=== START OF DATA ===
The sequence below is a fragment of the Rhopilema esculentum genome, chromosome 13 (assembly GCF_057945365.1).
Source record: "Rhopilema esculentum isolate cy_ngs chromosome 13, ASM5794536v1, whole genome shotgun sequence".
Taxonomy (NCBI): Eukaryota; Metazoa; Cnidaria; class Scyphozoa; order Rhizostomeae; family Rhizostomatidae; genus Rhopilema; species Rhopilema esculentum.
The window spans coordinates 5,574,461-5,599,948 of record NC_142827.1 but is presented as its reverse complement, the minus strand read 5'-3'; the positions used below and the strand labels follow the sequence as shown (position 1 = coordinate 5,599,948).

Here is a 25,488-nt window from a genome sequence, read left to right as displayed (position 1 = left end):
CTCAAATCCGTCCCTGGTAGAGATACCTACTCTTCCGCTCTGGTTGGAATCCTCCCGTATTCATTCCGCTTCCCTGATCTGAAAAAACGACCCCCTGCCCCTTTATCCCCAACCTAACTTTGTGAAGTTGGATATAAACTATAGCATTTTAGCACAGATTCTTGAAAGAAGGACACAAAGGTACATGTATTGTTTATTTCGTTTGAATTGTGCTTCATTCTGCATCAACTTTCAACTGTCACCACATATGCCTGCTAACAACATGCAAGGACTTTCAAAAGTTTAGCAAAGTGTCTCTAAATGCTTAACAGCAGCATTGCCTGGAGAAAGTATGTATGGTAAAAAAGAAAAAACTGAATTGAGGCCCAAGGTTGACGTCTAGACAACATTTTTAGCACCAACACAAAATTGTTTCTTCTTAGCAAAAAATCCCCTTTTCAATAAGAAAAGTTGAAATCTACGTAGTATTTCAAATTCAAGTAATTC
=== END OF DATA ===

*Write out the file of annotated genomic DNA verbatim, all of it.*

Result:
The sequence below is a fragment of the Rhopilema esculentum genome, chromosome 13 (assembly GCF_057945365.1).
Source record: "Rhopilema esculentum isolate cy_ngs chromosome 13, ASM5794536v1, whole genome shotgun sequence".
Taxonomy (NCBI): Eukaryota; Metazoa; Cnidaria; class Scyphozoa; order Rhizostomeae; family Rhizostomatidae; genus Rhopilema; species Rhopilema esculentum.
The window spans coordinates 5,574,461-5,599,948 of record NC_142827.1 but is presented as its reverse complement, the minus strand read 5'-3'; the positions used below and the strand labels follow the sequence as shown (position 1 = coordinate 5,599,948).

Here is a 25,488-nt window from a genome sequence, read left to right as displayed (position 1 = left end):
CTCAAATCCGTCCCTGGTAGAGATACCTACTCTTCCGCTCTGGTTGGAATCCTCCCGTATTCATTCCGCTTCCCTGATCTGAAAAAACGACCCCCTGCCCCTTTATCCCCAACCTAACTTTGTGAAGTTGGATATAAACTATAGCATTTTAGCACAGATTCTTGAAAGAAGGACACAAAGGTACATGTATTGTTTATTTCGTTTGAATTGTGCTTCATTCTGCATCAACTTTCAACTGTCACCACATATGCCTGCTAACAACATGCAAGGACTTTCAAAAGTTTAGCAAAGTGTCTCTAAATGCTTAACAGCAGCATTGCCTGGAGAAAGTATGTATGGTAAAAAAGAAAAAACTGAATTGAGGCCCAAGGTTGACGTCTAGACAACATTTTTAGCACCAACACAAAATTGTTTCTTCTTAGCAAAAAATCCCCTTTTCAATAAGAAAAGTTGAAATCTACGTAGTATTTCAAATTCAAGTAATTC